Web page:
In the real world though, banks are required to hold significantly less than 100% of the deposits in reserve. A bank can make loans, which are then redeposited, and can then be loaned out again; this, in essence, creates money. In this way, any banking system with less than 100% required reserves effectively increases the money supply. This system is called fractional reserve banking because banks hold less than 100% or a fraction of the deposits in reserve.
For example, let's say that an economy has a money supply equal to $1000 and that there is a reserve requirement of 50%. If all $1000 is deposited into a bank, half of this amount must be held as reserves to cover withdrawals and half of this amount can be used to make loans. Say the bank gives out $500 in loans. The money is spent and eventually redeposited in the bank. Now, the bank has $1500 deposited. Only $1000 of this amount is in currency. The other $500 is owed to the bank and exists in a form known as a paper balance. The bank has $1500 in deposits, and since it is required to keep half in reserves, it must keep $750 in currency. This leaves only $250 in currency available for loan seekers. This process continues and real balances are replaced by paper balances until the bank can no longer make loans because all of its currency must be kept in real balances.
This action by banks can also be illustrated using a balance sheet procedure. A balance sheet is an accounting tool that lists assets and liabilities. For a bank, reserves and loans serve as assets because they are money that the bank has, or has coming. Deposits, on the other hand, are liabilities; they are money that the bank owes. When creating a balance sheet, the assets are listed on the left and the liabilities are listed on the right.
We can model the example of fractional reserve banking presented above using a balance sheet procedure. This is done in figure 1. To begin, list the assets and the liabilities of the bank after $1000 is deposited and $500 is loaned out. Remember that the reserve rate is 50%, so $500 must be held back in reserves and the rest may be loaned out. Given that this money is deposited into the bank again rather than stored in a mattress, the liability of deposits increases by $500 to $1500 while the reserves increase by $250 to $750. The bank now has $250 with which to make loans. Given that it loans out the entire amount, which is then deposited again, the liability of deposits increases by $250 to $1750. Furthermore, the assets of loans increase to $750 and the assets of reserves increase to $875. This process continues until the reserve amount is equal to the total amount of the money supply. Until that time, each loan that is made and redeposited increases the money supply.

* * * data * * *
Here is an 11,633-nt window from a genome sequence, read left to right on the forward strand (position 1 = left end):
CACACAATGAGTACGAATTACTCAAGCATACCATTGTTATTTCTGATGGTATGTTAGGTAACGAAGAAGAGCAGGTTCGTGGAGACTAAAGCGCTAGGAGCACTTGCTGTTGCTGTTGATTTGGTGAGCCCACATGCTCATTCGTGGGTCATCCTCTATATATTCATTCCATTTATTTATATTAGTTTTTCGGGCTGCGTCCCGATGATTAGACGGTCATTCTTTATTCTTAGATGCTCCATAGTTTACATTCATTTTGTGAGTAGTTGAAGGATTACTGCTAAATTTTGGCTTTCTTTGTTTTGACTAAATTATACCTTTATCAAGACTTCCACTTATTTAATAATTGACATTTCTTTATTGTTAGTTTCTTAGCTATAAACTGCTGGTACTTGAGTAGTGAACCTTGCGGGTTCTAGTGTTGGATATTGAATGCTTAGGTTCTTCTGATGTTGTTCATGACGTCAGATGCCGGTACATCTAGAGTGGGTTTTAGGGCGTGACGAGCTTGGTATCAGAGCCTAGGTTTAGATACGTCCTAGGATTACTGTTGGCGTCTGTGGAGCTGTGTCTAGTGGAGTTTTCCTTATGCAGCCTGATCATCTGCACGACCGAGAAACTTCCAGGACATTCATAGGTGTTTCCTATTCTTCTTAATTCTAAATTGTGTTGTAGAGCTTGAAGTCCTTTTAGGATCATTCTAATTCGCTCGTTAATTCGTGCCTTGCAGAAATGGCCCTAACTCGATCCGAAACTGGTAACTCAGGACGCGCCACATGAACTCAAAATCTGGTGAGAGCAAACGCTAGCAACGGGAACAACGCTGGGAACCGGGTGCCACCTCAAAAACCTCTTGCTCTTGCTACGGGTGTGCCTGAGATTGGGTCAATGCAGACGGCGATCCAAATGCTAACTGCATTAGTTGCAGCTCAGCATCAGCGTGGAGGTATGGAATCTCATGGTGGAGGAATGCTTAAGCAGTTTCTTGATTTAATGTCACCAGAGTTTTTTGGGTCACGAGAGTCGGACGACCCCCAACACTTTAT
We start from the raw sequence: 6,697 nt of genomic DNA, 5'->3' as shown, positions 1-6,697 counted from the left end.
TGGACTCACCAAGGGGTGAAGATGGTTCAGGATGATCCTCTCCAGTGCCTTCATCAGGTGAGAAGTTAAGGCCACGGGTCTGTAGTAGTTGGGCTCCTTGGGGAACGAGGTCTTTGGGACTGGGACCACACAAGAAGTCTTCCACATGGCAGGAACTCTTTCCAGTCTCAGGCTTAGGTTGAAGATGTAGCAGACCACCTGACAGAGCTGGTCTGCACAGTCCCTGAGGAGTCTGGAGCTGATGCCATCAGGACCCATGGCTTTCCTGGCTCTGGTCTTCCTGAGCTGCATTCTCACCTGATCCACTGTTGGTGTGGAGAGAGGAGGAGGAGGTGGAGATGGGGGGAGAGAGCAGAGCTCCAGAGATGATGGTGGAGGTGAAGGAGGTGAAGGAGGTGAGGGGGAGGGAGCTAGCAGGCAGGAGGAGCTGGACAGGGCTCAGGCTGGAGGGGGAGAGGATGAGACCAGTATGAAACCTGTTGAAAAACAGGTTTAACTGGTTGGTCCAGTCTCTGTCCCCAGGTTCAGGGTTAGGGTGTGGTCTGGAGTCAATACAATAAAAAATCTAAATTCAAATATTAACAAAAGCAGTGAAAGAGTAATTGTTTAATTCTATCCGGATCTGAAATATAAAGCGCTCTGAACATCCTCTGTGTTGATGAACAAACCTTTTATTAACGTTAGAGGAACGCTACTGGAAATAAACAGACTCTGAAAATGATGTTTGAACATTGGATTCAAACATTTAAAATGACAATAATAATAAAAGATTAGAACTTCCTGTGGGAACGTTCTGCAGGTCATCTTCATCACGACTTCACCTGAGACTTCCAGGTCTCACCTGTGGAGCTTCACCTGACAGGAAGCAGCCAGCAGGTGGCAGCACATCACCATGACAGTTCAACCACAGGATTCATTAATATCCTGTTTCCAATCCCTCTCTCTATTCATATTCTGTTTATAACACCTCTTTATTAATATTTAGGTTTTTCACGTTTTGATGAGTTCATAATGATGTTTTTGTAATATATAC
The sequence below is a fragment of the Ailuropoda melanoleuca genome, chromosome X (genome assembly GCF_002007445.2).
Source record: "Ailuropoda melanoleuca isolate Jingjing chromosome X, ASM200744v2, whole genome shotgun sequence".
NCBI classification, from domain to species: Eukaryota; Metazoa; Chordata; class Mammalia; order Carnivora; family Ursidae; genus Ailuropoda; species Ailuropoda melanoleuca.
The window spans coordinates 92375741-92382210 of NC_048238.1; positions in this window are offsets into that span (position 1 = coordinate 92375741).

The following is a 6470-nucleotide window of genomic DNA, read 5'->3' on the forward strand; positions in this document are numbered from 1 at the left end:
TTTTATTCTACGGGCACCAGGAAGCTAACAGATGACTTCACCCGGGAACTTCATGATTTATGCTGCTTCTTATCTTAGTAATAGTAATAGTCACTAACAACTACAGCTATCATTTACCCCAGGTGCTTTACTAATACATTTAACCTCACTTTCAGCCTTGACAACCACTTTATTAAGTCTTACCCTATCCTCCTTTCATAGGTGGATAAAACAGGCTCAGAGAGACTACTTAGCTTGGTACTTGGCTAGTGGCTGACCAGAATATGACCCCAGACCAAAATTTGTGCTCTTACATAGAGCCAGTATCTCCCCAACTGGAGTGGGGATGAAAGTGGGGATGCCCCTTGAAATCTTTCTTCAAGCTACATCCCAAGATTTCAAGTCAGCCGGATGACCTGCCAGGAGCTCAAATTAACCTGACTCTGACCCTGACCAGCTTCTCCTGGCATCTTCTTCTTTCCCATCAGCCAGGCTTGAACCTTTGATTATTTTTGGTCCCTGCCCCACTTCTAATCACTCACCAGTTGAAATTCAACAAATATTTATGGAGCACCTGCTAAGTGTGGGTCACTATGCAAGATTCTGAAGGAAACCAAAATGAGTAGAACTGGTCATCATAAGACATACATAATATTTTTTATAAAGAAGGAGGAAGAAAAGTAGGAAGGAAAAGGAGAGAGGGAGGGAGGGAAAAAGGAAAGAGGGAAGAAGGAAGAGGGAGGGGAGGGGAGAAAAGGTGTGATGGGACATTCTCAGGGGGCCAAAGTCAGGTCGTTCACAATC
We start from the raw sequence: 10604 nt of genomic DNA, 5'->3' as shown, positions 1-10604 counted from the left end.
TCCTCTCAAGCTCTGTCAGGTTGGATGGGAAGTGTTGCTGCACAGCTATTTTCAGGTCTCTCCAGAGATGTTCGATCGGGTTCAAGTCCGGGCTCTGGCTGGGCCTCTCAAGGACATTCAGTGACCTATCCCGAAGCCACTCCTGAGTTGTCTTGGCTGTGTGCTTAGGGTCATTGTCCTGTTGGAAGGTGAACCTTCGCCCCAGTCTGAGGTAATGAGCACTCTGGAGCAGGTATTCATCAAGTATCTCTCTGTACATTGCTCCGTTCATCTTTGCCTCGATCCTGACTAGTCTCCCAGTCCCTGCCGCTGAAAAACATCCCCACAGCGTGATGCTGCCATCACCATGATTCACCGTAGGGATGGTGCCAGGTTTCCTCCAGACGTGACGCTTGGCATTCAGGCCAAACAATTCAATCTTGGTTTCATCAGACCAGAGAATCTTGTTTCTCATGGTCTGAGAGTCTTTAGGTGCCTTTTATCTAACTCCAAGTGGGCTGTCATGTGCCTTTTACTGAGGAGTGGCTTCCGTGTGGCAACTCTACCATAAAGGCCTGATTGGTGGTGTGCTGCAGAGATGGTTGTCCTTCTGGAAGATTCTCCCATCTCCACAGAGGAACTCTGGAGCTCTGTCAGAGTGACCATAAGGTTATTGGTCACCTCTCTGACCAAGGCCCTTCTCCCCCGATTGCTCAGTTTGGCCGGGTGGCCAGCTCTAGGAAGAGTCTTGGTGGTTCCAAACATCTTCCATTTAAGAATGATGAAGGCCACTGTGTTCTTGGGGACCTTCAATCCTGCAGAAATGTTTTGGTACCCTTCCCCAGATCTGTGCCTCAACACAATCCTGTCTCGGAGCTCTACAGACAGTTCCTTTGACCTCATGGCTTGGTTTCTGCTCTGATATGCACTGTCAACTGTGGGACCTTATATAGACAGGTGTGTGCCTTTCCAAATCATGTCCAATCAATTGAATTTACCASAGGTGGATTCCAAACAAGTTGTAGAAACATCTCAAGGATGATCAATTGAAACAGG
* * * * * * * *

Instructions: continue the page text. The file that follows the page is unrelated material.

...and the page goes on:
The process of money creation by banks continues until no more loans can be made due to reserve requirements. Each time a loan is made and redeposited, the possible amount of next loan shrinks. There is an easy way to determine the total money supply created by an initial deposit. Simply multiply the initial deposit by one over the reserve rate. Then, to find the amount of money created by the bank, simply subtract the initial deposit from this figure.
For example, say that $2000 is initially deposited into a bank and the reserve requirement is 20%. What is the change in the money supply created by this deposit? First multiply the initial deposit by one over the reserve rate. This gives $2000 * (1 / .2) = $10,000. Then, subtract the initial deposit: $10,000 - $2000 = $8000. Thus, a $2000 deposit yielded an $8000 change in the money supply.
Clearly, there are many jobs and purposes for banks. By creating money, banks serve to facilitate many transactions with a relatively small initial money supply. By holding deposits and making loans, banks fulfill the needs of consumers and producers. In this way, banks are more than just financial intermediaries. Banks are in fact crucial to the functioning of the economy.